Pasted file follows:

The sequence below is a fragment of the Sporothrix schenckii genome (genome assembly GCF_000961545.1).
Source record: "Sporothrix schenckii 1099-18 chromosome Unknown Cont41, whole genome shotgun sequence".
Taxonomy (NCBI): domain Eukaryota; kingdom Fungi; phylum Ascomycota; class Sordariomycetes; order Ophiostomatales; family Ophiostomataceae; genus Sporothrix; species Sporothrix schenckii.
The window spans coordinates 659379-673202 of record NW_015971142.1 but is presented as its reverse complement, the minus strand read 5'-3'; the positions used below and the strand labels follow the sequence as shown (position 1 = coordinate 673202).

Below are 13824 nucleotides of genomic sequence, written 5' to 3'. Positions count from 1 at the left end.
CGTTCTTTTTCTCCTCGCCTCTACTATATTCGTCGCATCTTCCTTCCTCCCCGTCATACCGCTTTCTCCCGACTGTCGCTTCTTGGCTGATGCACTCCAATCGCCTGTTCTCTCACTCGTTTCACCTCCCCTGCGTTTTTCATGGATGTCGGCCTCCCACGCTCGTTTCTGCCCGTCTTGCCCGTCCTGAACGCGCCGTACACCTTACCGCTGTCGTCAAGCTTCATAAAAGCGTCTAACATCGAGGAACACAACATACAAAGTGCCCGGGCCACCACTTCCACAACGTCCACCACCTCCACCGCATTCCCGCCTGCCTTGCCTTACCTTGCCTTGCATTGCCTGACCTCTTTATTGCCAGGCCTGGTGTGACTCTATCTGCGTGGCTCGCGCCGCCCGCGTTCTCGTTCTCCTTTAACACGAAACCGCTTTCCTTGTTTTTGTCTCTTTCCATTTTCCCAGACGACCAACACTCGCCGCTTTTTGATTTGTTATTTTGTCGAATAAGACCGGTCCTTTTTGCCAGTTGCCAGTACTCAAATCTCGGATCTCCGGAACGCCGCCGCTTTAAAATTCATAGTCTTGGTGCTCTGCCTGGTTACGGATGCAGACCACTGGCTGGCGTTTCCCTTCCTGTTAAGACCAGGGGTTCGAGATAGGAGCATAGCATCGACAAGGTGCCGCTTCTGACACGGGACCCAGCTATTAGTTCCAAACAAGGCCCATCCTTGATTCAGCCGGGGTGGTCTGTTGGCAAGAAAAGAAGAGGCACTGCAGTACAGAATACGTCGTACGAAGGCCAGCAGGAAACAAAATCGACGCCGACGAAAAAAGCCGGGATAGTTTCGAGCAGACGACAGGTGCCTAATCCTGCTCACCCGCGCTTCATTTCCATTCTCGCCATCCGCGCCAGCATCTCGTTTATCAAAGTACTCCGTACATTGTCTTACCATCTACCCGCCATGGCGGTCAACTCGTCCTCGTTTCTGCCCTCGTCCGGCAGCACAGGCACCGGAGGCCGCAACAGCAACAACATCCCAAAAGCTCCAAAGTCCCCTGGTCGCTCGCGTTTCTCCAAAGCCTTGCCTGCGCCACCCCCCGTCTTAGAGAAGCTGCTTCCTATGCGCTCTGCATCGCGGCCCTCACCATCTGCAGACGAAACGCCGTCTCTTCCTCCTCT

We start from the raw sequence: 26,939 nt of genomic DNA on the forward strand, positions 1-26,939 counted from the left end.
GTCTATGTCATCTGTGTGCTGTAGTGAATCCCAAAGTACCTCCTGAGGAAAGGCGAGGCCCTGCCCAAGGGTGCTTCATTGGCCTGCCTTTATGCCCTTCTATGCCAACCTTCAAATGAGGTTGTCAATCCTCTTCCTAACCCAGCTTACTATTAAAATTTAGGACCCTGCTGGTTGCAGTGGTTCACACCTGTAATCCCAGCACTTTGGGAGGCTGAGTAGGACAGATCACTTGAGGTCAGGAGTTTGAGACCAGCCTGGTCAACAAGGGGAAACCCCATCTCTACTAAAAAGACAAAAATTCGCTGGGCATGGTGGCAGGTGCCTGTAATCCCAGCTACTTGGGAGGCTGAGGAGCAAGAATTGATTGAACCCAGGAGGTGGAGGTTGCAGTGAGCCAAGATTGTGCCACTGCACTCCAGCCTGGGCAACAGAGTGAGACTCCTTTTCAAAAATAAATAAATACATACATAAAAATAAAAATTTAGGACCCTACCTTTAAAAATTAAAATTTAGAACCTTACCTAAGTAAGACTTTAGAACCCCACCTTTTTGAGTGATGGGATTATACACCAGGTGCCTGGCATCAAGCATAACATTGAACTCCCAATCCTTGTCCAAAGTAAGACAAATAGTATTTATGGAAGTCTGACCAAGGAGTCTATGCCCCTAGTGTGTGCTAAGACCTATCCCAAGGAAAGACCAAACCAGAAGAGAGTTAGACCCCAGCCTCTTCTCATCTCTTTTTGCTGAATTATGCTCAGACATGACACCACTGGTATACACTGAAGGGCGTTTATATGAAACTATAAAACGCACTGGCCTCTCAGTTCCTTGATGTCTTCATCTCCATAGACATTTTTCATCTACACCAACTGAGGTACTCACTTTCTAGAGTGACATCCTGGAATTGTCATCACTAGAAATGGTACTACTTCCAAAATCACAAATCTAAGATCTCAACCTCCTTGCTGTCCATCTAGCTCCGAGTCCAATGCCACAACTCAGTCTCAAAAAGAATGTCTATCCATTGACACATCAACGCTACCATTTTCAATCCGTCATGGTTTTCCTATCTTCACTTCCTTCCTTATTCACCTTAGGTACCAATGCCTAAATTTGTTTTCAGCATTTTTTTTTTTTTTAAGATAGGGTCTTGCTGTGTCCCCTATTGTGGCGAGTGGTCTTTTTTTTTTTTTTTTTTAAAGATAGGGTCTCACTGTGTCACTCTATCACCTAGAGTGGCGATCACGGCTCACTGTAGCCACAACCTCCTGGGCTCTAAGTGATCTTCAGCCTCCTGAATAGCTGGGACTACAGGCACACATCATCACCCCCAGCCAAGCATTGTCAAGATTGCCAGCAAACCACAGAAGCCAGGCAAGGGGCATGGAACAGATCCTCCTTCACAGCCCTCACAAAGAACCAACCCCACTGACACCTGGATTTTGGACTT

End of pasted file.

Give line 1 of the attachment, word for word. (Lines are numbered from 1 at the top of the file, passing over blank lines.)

The sequence below is a fragment of the Sporothrix schenckii genome (genome assembly GCF_000961545.1).